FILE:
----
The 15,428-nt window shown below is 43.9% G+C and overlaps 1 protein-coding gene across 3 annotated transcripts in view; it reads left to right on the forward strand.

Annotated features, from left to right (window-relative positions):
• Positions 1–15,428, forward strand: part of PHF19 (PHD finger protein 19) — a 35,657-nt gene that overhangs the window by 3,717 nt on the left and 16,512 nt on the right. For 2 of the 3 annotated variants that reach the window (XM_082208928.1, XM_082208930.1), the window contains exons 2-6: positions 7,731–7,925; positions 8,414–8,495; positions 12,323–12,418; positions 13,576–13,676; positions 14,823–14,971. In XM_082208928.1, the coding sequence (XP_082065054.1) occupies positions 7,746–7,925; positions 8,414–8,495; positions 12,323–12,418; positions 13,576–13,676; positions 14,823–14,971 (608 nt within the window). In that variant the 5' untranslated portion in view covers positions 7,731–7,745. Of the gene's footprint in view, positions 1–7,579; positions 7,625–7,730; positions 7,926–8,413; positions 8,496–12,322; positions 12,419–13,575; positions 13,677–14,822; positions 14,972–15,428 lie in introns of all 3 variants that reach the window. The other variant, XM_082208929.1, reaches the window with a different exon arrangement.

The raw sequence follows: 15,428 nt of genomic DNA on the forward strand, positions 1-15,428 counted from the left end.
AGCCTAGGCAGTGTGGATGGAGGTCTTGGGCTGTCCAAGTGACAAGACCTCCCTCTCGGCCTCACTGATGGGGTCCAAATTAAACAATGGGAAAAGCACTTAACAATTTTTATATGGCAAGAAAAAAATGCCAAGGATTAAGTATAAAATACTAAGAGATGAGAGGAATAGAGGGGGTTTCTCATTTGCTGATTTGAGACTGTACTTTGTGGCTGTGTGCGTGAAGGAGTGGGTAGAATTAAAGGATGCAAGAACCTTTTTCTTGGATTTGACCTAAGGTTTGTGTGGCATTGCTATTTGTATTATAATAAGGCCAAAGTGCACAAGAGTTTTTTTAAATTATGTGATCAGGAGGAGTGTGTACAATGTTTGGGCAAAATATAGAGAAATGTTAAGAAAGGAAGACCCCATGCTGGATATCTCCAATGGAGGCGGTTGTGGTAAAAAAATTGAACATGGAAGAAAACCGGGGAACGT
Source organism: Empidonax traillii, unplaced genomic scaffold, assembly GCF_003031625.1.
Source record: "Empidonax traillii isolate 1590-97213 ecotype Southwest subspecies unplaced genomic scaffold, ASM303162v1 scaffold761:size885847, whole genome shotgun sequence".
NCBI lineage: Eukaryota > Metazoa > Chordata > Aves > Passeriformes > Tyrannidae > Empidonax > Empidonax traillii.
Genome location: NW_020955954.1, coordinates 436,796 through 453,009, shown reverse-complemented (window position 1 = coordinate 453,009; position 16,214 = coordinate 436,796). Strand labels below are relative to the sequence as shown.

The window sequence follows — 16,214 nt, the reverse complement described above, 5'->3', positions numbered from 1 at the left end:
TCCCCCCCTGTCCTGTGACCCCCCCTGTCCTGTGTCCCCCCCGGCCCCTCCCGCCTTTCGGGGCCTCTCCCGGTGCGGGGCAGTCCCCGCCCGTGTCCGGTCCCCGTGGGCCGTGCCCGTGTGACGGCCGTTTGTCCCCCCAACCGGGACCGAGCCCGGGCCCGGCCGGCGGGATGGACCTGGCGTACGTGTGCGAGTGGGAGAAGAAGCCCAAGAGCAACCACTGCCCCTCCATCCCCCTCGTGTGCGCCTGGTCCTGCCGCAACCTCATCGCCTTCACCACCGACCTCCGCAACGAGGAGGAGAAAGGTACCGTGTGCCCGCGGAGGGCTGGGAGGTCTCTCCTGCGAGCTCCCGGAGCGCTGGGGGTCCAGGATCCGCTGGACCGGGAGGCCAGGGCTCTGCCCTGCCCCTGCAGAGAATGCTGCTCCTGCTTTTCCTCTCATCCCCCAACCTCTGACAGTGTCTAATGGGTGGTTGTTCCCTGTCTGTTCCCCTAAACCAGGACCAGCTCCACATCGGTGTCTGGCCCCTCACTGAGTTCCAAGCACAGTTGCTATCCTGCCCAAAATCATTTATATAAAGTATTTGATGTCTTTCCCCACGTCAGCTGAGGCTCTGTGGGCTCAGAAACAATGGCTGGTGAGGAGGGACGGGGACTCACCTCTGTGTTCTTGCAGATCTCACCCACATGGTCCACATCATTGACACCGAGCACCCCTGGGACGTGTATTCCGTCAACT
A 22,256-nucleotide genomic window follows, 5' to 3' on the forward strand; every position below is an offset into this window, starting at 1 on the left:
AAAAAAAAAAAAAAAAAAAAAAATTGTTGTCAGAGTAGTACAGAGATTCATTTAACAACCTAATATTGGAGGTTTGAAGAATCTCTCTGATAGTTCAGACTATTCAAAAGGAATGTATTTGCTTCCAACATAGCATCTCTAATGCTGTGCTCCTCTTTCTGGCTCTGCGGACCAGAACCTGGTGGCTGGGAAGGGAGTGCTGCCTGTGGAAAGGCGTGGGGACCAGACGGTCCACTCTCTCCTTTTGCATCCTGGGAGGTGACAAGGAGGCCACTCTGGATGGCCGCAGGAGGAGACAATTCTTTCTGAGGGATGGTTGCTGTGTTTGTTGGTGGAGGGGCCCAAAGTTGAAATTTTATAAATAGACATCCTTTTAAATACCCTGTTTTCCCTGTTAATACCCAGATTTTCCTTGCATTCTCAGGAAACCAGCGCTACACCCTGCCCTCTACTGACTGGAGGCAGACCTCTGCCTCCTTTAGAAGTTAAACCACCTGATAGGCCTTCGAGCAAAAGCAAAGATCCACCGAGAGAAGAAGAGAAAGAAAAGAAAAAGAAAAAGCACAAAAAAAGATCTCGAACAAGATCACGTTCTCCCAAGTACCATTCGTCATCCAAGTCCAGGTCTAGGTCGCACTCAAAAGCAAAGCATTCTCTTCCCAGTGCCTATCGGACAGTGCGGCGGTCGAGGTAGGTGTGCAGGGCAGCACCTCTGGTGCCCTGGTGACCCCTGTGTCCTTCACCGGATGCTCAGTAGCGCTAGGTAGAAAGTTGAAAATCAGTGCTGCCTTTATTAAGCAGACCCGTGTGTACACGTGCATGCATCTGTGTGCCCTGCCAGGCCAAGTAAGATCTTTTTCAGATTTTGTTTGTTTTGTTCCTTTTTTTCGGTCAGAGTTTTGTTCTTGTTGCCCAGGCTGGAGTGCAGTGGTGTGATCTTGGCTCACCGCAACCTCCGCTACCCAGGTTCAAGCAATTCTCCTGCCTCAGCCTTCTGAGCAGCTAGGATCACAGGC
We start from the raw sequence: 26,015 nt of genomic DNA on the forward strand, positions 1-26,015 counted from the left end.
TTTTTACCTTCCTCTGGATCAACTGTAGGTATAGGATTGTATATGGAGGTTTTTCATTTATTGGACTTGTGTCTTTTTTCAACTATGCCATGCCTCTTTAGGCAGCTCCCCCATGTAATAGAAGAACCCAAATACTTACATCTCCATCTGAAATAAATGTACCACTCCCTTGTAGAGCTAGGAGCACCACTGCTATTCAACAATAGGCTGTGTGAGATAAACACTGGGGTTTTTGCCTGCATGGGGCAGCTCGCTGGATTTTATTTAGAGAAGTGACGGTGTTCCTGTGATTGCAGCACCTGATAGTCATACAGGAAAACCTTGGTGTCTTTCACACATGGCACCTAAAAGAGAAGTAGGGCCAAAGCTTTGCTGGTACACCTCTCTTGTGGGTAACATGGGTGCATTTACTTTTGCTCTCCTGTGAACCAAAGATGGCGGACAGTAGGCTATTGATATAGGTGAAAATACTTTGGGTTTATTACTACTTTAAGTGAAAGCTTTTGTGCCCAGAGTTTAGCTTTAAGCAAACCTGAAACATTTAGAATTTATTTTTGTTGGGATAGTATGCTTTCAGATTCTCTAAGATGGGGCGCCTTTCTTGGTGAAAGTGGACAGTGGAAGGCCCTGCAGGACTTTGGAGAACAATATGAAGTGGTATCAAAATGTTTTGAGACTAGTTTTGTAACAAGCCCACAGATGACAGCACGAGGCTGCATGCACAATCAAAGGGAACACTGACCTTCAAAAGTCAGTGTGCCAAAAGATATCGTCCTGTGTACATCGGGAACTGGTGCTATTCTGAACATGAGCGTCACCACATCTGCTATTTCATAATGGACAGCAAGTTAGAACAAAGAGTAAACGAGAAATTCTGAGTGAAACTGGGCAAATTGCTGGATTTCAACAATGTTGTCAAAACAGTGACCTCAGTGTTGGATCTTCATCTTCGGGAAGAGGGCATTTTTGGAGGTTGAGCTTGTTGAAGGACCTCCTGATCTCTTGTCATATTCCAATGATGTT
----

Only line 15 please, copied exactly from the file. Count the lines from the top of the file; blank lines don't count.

TTTTTACCTTCCTCTGGATCAACTGTAGGTATAGGATTGTATATGGAGGTTTTTCATTTATTGGACTTGTGTCTTTTTTCAACTATGCCATGCCTCTTTAGGCAGCTCCCCCATGTAATAGAAGAACCCAAATACTTACATCTCCATCTGAAATAAATGTACCACTCCCTTGTAGAGCTAGGAGCACCACTGCTATTCAACAATAGGCTGTGTGAGATAAACACTGGGGTTTTTGCCTGCATGGGGCAGCTCGCTGGATTTTATTTAGAGAAGTGACGGTGTTCCTGTGATTGCAGCACCTGATAGTCATACAGGAAAACCTTGGTGTCTTTCACACATGGCACCTAAAAGAGAAGTAGGGCCAAAGCTTTGCTGGTACACCTCTCTTGTGGGTAACATGGGTGCATTTACTTTTGCTCTCCTGTGAACCAAAGATGGCGGACAGTAGGCTATTGATATAGGTGAAAATACTTTGGGTTTATTACTACTTTAAGTGAAAGCTTTTGTGCCCAGAGTTTAGCTTTAAGCAAACCTGAAACATTTAGAATTTATTTTTGTTGGGATAGTATGCTTTCAGATTCTCTAAGATGGGGCGCCTTTCTTGGTGAAAGTGGACAGTGGAAGGCCCTGCAGGACTTTGGAGAACAATATGAAGTGGTATCAAAATGTTTTGAGACTAGTTTTGTAACAAGCCCACAGATGACAGCACGAGGCTGCATGCACAATCAAAGGGAACACTGACCTTCAAAAGTCAGTGTGCCAAAAGATATCGTCCTGTGTACATCGGGAACTGGTGCTATTCTGAACATGAGCGTCACCACATCTGCTATTTCATAATGGACAGCAAGTTAGAACAAAGAGTAAACGAGAAATTCTGAGTGAAACTGGGCAAATTGCTGGATTTCAACAATGTTGTCAAAACAGTGACCTCAGTGTTGGATCTTCATCTTCGGGAAGAGGGCATTTTTGGAGGTTGAGCTTGTTGAAGGACCTCCTGATCTCTTGTCATATTCCAATGATGTT